One of the world's leading studio potters has died after a career in Winchcombe, Gloucestershire, spanning 76 years.
Ray Finch died on Wednesday at the age of 97, having first worked at Winchcombe Pottery in 1936. Although he handed the Broadway Road business over to his son Mike in 1979, he continued to work there and was making pottery until earlier this year.
In 1980, he was made an MBE for services to the arts and, in 1999, received a lifetime achievement award from the first international potters festival in Aberystwyth.
Ron Wheeler, who wrote a book about Mr Finch in 1998, said: "The world of studio pottery has lost one of its leading figures and practitioners. He was an outstanding artist and potter who also trained and influenced a large number of students from Britain and overseas."
Mr Wheeler said Mr Finch had been "a man of quiet dignity, modest with strong values". He seemed surprised that his work was collected by so many admirers. He said: "I've not really ever considered myself to be famous. We've always tended to use my pots at home but I don't keep many of them, just a few which I like."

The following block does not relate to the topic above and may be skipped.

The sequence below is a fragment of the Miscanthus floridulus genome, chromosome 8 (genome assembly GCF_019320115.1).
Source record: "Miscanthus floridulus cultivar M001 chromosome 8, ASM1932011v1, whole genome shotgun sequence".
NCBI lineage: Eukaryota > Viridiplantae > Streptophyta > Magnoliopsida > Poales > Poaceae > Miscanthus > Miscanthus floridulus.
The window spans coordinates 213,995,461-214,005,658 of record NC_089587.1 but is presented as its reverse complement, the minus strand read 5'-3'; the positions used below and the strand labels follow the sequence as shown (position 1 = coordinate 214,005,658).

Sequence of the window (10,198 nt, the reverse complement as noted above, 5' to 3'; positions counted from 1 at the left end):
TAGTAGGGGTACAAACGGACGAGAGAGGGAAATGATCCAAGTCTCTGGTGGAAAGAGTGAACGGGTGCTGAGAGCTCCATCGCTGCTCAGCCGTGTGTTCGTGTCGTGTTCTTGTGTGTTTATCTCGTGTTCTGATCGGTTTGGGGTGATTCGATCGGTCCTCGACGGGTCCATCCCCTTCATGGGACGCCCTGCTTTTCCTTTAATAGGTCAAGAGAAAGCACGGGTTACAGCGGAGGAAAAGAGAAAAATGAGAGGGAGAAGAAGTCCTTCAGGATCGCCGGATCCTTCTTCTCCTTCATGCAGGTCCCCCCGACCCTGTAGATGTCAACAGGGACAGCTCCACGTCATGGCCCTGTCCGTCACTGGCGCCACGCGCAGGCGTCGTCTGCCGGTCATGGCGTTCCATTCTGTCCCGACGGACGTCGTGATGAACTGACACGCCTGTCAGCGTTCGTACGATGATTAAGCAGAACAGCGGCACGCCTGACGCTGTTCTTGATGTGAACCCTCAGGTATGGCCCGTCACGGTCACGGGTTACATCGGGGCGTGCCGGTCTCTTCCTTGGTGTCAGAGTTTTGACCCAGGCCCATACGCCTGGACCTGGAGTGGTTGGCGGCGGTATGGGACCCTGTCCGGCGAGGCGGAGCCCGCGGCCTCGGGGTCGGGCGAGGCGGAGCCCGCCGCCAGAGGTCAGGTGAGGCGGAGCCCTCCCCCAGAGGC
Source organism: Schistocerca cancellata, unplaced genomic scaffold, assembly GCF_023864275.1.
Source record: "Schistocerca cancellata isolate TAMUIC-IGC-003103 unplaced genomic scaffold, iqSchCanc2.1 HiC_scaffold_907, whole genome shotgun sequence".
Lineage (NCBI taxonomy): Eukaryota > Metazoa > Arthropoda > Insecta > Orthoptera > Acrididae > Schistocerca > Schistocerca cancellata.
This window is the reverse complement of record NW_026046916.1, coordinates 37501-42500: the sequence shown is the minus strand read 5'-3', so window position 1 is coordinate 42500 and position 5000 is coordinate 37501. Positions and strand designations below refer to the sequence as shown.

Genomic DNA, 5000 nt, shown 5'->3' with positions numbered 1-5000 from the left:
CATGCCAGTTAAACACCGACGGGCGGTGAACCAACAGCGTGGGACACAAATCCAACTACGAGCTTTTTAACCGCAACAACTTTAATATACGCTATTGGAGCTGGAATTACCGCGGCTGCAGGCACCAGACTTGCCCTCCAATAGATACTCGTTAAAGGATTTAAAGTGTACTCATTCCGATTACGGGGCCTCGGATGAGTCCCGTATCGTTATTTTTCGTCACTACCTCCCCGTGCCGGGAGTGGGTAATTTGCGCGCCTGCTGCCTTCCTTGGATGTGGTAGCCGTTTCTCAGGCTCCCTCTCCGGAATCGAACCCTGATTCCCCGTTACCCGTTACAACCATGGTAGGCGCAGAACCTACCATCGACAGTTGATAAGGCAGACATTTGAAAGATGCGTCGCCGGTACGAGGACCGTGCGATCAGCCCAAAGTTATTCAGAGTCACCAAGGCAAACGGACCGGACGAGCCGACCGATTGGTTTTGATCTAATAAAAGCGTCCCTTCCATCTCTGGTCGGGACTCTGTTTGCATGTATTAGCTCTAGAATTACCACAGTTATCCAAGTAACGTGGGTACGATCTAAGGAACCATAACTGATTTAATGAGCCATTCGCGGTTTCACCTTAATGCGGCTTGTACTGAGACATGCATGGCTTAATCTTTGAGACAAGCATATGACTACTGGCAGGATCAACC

Over seven decades, he worked in various forms, from slipware to the more robust stoneware, crafting water jugs, teapots and bowls for everyday use. His workshops were much sought after and many top potters, from home and abroad, expressed their gratitude to him for his guidance. Mr Finch kept one of the few remaining country potteries going against all the economic odds and its high quality products still attract a large number of customers from the UK and places such as Scandinavia, America and New Zealand.
Mr Finch's own work is represented in the collections of dozens of museums in Britain and overseas. He is survived by Mike, his daughter Marianne and four other sons – Anthony, Peter, Joe and Paul, as well as grandchildren and great grandchildren.
The funeral will be on Thursday at noon, at St Nicholas Roman Catholic Church in Winchcombe.